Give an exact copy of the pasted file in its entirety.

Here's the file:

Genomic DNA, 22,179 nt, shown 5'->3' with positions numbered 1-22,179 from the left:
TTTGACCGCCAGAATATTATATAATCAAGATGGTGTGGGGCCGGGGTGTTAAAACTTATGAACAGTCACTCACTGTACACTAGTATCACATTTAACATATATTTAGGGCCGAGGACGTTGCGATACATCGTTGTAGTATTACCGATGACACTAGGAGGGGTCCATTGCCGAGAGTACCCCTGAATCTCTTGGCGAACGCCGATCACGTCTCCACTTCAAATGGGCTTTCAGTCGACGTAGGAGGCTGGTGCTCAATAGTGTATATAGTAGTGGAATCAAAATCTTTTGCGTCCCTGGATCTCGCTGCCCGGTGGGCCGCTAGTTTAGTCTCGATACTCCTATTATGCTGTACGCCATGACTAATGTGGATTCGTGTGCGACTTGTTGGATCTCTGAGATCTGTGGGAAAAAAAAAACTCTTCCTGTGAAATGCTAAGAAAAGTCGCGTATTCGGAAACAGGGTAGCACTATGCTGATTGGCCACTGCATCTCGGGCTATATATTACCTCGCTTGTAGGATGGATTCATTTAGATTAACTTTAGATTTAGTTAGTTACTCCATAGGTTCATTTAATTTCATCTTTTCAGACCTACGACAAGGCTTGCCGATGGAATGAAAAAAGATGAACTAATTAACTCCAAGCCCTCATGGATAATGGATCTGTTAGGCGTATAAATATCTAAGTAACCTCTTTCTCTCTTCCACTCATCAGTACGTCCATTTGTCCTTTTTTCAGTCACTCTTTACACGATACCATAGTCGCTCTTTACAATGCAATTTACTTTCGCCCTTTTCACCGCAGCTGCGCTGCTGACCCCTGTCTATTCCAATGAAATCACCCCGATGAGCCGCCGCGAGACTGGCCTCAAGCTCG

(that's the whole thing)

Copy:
Genomic DNA, 22,179 nt, shown 5'->3' with positions numbered 1-22,179 from the left:
TTTGACCGCCAGAATATTATATAATCAAGATGGTGTGGGGCCGGGGTGTTAAAACTTATGAACAGTCACTCACTGTACACTAGTATCACATTTAACATATATTTAGGGCCGAGGACGTTGCGATACATCGTTGTAGTATTACCGATGACACTAGGAGGGGTCCATTGCCGAGAGTACCCCTGAATCTCTTGGCGAACGCCGATCACGTCTCCACTTCAAATGGGCTTTCAGTCGACGTAGGAGGCTGGTGCTCAATAGTGTATATAGTAGTGGAATCAAAATCTTTTGCGTCCCTGGATCTCGCTGCCCGGTGGGCCGCTAGTTTAGTCTCGATACTCCTATTATGCTGTACGCCATGACTAATGTGGATTCGTGTGCGACTTGTTGGATCTCTGAGATCTGTGGGAAAAAAAAAACTCTTCCTGTGAAATGCTAAGAAAAGTCGCGTATTCGGAAACAGGGTAGCACTATGCTGATTGGCCACTGCATCTCGGGCTATATATTACCTCGCTTGTAGGATGGATTCATTTAGATTAACTTTAGATTTAGTTAGTTACTCCATAGGTTCATTTAATTTCATCTTTTCAGACCTACGACAAGGCTTGCCGATGGAATGAAAAAAGATGAACTAATTAACTCCAAGCCCTCATGGATAATGGATCTGTTAGGCGTATAAATATCTAAGTAACCTCTTTCTCTCTTCCACTCATCAGTACGTCCATTTGTCCTTTTTTCAGTCACTCTTTACACGATACCATAGTCGCTCTTTACAATGCAATTTACTTTCGCCCTTTTCACCGCAGCTGCGCTGCTGACCCCTGTCTATTCCAATGAAATCACCCCGATGAGCCGCCGCGAGACTGGCCTCAAGCTCG